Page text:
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Book research for Homemade MREs, Gluten Free Cookbooks, and Medical Marijuana



I sent a gluten-free gnocchi recipe to some tasters/testers yesterday. I am still working on lots more recipes for the gluten-free cookbooks, so input is greatly appreciated. 

I still have another 75 recipes or so to test for my homemade MRE cookbook using dehydrated ngredients we are storing. I need more testers!

Now, to the medical marijuana book...

I started a fb group (  https://www.facebook.com/groups/EmbracingCharlottesWeb/ ) initially about Charlotte's Web to gather info for a book I am writing about using medical marijuana to help with health problems. Decided to cover all strains of med mmj. (As you know, my almost 18 year old son is autistic with epilepsy and will be getting a med mmj card soon).

I am asking for everyone's help to get people's stories about using medical mmj, including the ailment, strain(s) they use, success or failure, how it has changed them, etc. Stories should be 3-5 pages long. They need to include contact information, and permission for the story to be in the book.

People can comment here, join the above mentioned Facebook group, or email me at vikkibooksatyahooperiodcom.

Thank you so much for your help.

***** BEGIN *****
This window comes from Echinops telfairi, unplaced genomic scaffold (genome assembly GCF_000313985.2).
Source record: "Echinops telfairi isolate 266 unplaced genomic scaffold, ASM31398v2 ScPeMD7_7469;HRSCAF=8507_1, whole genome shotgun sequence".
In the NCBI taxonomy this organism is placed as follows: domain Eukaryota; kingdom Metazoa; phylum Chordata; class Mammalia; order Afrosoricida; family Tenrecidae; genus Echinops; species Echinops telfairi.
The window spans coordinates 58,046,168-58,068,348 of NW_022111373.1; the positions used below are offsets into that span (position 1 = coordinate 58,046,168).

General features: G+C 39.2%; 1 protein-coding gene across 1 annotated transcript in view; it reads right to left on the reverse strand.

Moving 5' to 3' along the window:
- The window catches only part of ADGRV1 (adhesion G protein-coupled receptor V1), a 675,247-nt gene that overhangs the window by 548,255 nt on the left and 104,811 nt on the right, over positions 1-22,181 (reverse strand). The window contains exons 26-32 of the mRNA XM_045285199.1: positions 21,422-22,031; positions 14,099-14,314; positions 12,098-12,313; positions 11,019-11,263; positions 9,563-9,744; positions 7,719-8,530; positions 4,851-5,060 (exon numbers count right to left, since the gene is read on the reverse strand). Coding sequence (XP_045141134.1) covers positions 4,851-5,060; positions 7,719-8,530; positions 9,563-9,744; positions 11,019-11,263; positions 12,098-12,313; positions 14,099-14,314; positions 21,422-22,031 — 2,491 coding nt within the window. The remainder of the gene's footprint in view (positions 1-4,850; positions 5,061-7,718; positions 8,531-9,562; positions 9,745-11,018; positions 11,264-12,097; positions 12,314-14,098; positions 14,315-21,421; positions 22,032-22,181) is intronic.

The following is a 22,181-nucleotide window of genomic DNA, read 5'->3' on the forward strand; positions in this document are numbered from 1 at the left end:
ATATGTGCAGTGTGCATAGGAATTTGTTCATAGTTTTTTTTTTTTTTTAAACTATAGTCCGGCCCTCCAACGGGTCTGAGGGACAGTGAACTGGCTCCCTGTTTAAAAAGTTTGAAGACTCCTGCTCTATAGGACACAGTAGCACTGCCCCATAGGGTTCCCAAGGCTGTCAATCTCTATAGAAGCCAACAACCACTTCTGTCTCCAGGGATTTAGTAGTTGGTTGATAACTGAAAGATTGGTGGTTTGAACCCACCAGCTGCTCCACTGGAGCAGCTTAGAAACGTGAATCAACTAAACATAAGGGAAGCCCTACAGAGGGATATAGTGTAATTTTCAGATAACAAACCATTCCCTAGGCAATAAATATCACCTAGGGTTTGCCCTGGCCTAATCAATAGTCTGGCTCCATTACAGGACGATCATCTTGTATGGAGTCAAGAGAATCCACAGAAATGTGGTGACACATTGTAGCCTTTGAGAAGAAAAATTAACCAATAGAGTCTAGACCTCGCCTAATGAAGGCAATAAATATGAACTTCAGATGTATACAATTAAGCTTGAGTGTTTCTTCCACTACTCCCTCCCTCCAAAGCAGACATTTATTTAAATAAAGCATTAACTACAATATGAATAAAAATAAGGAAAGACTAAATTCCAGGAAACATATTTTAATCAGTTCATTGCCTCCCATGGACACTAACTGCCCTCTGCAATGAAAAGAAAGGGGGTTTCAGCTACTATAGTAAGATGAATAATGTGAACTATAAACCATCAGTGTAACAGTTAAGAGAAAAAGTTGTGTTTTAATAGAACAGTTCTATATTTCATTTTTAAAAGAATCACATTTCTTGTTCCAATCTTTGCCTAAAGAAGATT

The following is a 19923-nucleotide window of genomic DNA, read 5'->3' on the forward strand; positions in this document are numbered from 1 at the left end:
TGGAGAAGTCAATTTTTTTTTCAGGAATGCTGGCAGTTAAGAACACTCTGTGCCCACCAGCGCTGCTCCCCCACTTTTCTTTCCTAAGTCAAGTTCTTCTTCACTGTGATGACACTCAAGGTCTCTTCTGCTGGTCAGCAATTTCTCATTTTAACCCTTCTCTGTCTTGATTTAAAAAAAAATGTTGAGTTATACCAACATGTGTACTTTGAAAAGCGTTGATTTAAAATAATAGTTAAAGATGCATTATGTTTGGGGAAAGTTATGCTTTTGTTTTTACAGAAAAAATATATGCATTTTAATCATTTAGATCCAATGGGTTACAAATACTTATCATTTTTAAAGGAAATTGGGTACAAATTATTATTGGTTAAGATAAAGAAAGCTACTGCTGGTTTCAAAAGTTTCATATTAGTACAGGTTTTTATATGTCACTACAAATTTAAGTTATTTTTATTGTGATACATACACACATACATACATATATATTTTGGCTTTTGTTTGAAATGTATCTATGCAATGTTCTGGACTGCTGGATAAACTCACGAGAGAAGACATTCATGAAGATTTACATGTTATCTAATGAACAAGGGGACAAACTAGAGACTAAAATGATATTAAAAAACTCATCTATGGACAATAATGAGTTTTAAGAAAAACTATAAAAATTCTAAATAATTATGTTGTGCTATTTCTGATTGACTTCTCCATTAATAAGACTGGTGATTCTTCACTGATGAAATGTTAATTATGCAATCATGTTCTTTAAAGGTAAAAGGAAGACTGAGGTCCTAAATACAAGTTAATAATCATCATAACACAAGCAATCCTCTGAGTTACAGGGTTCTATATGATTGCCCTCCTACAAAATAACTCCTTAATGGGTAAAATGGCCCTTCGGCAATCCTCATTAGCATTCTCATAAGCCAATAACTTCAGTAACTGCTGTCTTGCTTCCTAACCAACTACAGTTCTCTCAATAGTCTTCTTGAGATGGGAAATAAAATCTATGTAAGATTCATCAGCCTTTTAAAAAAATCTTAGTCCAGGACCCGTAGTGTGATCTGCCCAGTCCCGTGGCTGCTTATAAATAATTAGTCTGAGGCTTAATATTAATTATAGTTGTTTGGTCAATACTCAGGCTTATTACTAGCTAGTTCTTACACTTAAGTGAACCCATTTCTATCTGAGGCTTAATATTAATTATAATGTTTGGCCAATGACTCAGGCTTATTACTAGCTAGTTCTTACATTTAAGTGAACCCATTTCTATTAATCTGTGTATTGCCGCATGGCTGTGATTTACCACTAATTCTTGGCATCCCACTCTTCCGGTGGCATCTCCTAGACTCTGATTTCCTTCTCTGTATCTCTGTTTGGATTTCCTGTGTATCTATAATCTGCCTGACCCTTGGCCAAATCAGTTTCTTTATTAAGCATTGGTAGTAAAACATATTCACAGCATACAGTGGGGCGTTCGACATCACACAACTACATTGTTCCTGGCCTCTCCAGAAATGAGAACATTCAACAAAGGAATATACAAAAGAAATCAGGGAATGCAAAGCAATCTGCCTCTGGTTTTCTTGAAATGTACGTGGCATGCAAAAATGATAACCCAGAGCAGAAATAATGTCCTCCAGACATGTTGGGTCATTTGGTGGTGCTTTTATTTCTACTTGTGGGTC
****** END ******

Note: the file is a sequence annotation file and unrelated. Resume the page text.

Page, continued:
Vikki

P.s. Today is epilepsy awareness day! Did you wear purple? Help people know if they have a lot of de ja vu episodes, they COULD be having simple partial seizures!

Pet Food

You know those metal trash cans I mentioned in the last post? That would be a good way to store a few bags of your pet's favorite food.

Or you could make sure to put cans of wet food in your pantry.

What about snacks?

But the dry would go stale and the wet is in a can lined with BPA. Neither of which are good. Your cat is a hopefully a mouser, very necessary, and your dog barks are people coming up the drive, also very necessary. You need to take care of them.

I will be working on a book with pet food and pet snacks recipes this summer, but meanwhile, here is a few tips:

1a. Store pre-made when you can.

1b. Store toys, rawhides (NOT from China!), etc.

2. Make your cat work for its food. Lots o mice!

3. Make your dog work for its food. Guarding, alerting, and helping you hunt.

4. Raise rabbits. Great source of protein, and if you can't stand the thought of eating them yourself, let your dog and cat. Never give the whole live rabbit to your pet or one day you will go into your rabbitry to find all of them dead and eaten. Kill it and skin the rabbit (keep the hide to tan for muffs or whatever). THEN give it to your pet somewhere where it is ok to get blood everywhere.

5. Learn how to make snacks, like dog biscuits.

6. Slowly, gradually, change your animals over to food you can make yourself. For instance, we are changing our dogs from regular dry food to foods from our kitchen, garden, and farm. Chicken or turkey or eggs, rice or oats or millet or quinoa, and vegetables.

That's it for now. Give it some thought.

If you have suggestions or questions about feeding your pet, including those other than cat or dog, please ask in the comments below.

Thank you.

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For more information about Vikki or to find out about her current and upcoming books, please visit the website: www.vikki-lawrence-williams.blogspot.com . Meanwhile, subscibe or visit this blog often because I will be updating it on a more regular basis. THANK YOU!

Storing Food Against Pests